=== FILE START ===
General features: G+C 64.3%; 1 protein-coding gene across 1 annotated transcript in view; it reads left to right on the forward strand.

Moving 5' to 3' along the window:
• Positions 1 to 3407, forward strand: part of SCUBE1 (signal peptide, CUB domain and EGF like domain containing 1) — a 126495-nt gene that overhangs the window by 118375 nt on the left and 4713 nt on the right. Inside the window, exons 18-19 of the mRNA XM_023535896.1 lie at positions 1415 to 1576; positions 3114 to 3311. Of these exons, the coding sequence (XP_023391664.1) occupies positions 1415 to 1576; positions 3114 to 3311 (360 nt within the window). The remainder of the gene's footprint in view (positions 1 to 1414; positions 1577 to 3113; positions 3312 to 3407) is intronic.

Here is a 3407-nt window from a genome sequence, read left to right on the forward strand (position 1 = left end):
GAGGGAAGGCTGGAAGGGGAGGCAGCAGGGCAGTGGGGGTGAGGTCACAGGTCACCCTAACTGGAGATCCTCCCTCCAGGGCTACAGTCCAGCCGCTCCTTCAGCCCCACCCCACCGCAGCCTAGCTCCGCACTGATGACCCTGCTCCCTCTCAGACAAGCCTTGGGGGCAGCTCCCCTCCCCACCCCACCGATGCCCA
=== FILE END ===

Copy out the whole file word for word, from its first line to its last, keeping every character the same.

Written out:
General features: G+C 64.3%; 1 protein-coding gene across 1 annotated transcript in view; it reads left to right on the forward strand.

Moving 5' to 3' along the window:
• Positions 1 to 3407, forward strand: part of SCUBE1 (signal peptide, CUB domain and EGF like domain containing 1) — a 126495-nt gene that overhangs the window by 118375 nt on the left and 4713 nt on the right. Inside the window, exons 18-19 of the mRNA XM_023535896.1 lie at positions 1415 to 1576; positions 3114 to 3311. Of these exons, the coding sequence (XP_023391664.1) occupies positions 1415 to 1576; positions 3114 to 3311 (360 nt within the window). The remainder of the gene's footprint in view (positions 1 to 1414; positions 1577 to 3113; positions 3312 to 3407) is intronic.

Here is a 3407-nt window from a genome sequence, read left to right on the forward strand (position 1 = left end):
GAGGGAAGGCTGGAAGGGGAGGCAGCAGGGCAGTGGGGGTGAGGTCACAGGTCACCCTAACTGGAGATCCTCCCTCCAGGGCTACAGTCCAGCCGCTCCTTCAGCCCCACCCCACCGCAGCCTAGCTCCGCACTGATGACCCTGCTCCCTCTCAGACAAGCCTTGGGGGCAGCTCCCCTCCCCACCCCACCGATGCCCA